Coaching Our Nation’s Warriors
Navy football coach Ken Niumatololo is already back to work for the new season
Few coaches in major-college football have had the success Ken Niumatololo has had in his first six years as head coach of Navy’s Midshipmen.
Since taking over in 2008 from former head coach Paul Johnson, Niumatololo has piled up 49 wins. That’s more wins than any other coach in Academy history has accumulated in his first six seasons. It puts him on the brink of history this season as Navy’s all-time winningest coach.
Niumatololo (NEE-you-MAH-tow-LO-lo), 49, is in a job that found him as much as he found it. He credits his high school coach, John Velasco of Hawaii’s Radford High, as being the biggest influence on his own coaching philosophy.
“He taught us more than just the game of football. He taught us about life,” Niumatololo said. You can hear echoes of his mentor today, when Navy football players describe their own soft-spoken coach.
“He really cares about us as people; it’s not just a business to him,” said senior fullback Noah Copeland, a team co-captain.
Copeland and fellow senior co-captain Parrish Gaines said they were impressed how Niumatololo held the team together in a crisis last spring. Teammate Will McKamey, 19, had collapsed on the practice field with a brain injury. He died three days later, never recovering consciousness from a coma.
“When Will died, Coach came to the hospital and just talked to every one of us and really helped us get through that,” Copeland said. “That was really bad.”
Practices today are more upbeat, focused on the team’s daunting August 30 opening game with fifth-ranked Ohio State.
Position coaches do all the yelling, while Niumatololo calmly observes from midfield. When offensive, defensive and special-team drills conclude, all 100-plus players and coaches swarm around Niumatololo, who has them drop for 10 more pushups on his count before retiring to a shady spot for a quiet but intense pep talk.
That’s Niumatololo’s style: leading by expectation, not coercion.
“First of all, these are great kids to begin with. They are already highly motivated,” Niumatololo said. “We don’t need to get on them to play hard.”
Niumatololo grew up in tiny La’ie, on Oahu’s northeastern shore. He starred as quarterback at the University of Hawaii, taking the Rainbow Warriors to their first bowl game in 1989. He was hired by his alma mater as a graduate assistant in 1992, coaching there three years before joining the Naval Academy’s staff as an assistant coach in 1995.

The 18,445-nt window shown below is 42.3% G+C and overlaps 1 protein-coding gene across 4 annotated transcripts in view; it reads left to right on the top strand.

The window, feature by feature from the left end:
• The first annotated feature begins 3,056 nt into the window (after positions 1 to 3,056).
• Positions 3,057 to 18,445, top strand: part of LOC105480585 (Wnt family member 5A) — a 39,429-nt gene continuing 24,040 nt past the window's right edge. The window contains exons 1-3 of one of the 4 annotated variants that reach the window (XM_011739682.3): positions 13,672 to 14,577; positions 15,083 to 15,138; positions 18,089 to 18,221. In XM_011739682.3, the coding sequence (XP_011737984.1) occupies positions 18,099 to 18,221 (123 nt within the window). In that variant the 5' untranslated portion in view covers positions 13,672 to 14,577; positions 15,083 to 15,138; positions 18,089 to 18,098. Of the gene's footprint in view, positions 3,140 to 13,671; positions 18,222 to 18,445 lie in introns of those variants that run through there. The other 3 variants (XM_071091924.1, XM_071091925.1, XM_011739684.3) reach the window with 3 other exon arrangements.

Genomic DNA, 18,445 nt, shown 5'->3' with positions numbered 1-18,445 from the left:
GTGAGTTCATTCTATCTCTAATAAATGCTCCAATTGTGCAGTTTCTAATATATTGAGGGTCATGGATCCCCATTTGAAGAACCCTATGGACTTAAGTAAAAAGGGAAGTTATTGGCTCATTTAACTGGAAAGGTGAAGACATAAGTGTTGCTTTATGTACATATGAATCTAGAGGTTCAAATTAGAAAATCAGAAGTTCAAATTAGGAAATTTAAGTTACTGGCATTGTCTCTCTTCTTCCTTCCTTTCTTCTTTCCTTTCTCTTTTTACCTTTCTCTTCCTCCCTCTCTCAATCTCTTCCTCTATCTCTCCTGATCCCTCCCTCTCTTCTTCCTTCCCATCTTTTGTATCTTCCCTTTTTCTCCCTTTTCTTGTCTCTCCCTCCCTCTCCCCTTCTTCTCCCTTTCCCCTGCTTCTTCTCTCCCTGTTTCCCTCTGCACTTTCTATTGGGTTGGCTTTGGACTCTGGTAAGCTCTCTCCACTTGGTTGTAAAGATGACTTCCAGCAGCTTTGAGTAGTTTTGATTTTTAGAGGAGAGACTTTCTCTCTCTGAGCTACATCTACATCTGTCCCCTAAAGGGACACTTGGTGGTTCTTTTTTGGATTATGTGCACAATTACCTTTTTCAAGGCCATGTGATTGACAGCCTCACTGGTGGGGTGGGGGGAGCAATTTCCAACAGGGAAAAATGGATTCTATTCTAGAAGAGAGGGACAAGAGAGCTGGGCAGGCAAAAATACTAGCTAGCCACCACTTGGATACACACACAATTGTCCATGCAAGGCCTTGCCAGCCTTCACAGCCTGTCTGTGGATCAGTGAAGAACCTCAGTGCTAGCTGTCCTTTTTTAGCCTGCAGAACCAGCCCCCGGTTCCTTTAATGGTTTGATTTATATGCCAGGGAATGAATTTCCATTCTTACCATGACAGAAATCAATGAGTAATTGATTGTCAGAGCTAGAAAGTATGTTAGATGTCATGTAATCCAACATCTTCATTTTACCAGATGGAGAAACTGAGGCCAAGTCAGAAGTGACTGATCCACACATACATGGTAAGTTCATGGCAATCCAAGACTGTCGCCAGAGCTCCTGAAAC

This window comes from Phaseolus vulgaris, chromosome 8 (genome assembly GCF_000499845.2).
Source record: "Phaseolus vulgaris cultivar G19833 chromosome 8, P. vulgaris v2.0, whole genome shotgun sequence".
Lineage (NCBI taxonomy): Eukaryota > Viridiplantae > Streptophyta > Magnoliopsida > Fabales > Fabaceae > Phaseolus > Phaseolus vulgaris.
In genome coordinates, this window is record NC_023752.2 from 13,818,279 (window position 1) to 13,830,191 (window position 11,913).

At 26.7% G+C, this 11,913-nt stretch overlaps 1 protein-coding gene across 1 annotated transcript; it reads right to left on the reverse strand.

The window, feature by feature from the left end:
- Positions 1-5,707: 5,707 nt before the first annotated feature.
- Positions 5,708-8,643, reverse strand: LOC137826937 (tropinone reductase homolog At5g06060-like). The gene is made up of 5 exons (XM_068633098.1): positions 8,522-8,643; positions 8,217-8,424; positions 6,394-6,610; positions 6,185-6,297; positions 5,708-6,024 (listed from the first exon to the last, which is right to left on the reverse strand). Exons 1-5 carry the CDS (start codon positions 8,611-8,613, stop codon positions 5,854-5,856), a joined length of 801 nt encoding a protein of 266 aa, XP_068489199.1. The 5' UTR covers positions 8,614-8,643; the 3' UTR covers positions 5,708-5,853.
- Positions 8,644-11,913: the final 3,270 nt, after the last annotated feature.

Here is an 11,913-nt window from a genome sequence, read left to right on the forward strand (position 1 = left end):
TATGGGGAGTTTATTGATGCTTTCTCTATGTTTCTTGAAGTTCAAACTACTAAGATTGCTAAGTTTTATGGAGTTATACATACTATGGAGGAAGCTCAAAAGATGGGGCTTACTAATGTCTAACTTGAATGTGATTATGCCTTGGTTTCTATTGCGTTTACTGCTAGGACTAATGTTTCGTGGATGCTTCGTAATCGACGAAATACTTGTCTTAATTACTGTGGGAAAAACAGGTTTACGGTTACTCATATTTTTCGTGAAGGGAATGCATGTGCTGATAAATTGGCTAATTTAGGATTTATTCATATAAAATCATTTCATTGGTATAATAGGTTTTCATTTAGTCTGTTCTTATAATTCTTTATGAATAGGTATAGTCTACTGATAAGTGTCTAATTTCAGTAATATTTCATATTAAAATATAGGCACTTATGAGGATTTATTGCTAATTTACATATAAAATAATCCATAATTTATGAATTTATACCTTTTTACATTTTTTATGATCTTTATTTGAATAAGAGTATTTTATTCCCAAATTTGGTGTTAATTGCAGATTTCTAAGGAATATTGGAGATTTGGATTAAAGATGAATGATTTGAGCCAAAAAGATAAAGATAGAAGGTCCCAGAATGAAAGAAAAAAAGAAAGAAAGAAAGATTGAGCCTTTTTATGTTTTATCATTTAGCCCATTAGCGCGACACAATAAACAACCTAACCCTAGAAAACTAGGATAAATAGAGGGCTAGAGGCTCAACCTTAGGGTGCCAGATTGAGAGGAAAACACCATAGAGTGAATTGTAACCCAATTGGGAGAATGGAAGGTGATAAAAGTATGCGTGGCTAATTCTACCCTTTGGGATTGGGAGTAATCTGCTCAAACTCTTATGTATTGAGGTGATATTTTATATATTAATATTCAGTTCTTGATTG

He has averaged almost nine wins per season as Navy’s head coach, taking the Midshipmen to bowl games every year but 2011, his only losing season. If Navy wins six games this season and becomes bowl-eligible again, Niumatololo will tie former coach George Welsh’s record for all-time wins (55) at the Academy. This is just Niumatololo’s seventh season. Welsh took nine seasons to win that many.
Niumatololo’s teams have dominated the other service academies, and he has never lost to arch-rival Army. He has already beaten Notre Dame twice, in 2009 and 2010, and came within a whisker of beating Ohio State in Columbus in 2009, when Navy’s game-tying, two-point conversion attempt failed in the game’s last second.
The Ohio State rematch is at Baltimore’s M&T Bank Stadium. The Buckeyes just lost their star quarterback to a season-ending injury.
Niumatololo has his Midshipmen primed for an upset.
“We don’t look at these games [against ranked opponents] any differently,” he said. “Any W is great, whether it’s Notre Dame or Ohio State.”
With success comes opportunity. After Navy beat Notre Dame in 2007 for the first time since 1963 — when Roger Staubach was the quarterback — Niumatololo’s predecessor, Johnson, was lured away to become head coach at Georgia Tech.
Niumatololo says he isn’t tempted to look elsewhere, even if recruited.
“Those big schools don’t want to run the triple option,” he said, referring to the grinding offense that has Navy among the nation’s leaders in rushing yards year after year.
“The grass isn’t always greener,” Niumatololo said. “I work at a special place.”